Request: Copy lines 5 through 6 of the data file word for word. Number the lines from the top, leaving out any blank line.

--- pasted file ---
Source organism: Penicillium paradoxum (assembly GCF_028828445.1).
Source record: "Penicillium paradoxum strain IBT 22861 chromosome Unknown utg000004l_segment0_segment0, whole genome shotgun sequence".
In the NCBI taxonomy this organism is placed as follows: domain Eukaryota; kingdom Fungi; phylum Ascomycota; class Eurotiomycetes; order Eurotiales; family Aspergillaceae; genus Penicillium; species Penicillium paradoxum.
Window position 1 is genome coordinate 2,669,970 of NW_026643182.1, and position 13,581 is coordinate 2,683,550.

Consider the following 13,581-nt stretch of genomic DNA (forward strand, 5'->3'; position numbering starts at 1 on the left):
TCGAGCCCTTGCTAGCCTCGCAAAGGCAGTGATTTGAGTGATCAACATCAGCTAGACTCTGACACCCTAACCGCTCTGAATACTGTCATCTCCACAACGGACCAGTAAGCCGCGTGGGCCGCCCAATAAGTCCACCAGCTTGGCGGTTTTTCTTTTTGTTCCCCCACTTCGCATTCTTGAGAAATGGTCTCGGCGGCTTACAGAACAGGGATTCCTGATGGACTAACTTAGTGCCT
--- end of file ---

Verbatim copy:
Consider the following 13,581-nt stretch of genomic DNA (forward strand, 5'->3'; position numbering starts at 1 on the left):
TCGAGCCCTTGCTAGCCTCGCAAAGGCAGTGATTTGAGTGATCAACATCAGCTAGACTCTGACACCCTAACCGCTCTGAATACTGTCATCTCCACAACGGACCAGTAAGCCGCGTGGGCCGCCCAATAAGTCCACCAGCTTGGCGGTTTTTCTTTTTGTTCCCCCACTTCGCATTCTTGAGAAATGGTCTCGGCGGCTTACAGAACAGGGATTCCTGATGGACTAACTTAGTGCCT